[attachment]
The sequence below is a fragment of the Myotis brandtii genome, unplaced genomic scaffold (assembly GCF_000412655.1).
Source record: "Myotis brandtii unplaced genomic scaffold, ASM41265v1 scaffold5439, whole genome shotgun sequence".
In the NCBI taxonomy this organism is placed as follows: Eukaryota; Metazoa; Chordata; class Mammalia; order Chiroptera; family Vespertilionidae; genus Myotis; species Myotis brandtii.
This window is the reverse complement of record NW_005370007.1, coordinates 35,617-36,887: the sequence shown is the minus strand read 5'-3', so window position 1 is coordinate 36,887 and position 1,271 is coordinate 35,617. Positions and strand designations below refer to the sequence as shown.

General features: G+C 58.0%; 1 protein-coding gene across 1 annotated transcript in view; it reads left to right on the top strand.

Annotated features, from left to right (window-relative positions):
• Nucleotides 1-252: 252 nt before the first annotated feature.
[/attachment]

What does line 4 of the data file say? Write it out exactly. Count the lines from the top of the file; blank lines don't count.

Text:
This window is the reverse complement of record NW_005370007.1, coordinates 35,617-36,887: the sequence shown is the minus strand read 5'-3', so window position 1 is coordinate 36,887 and position 1,271 is coordinate 35,617. Positions and strand designations below refer to the sequence as shown.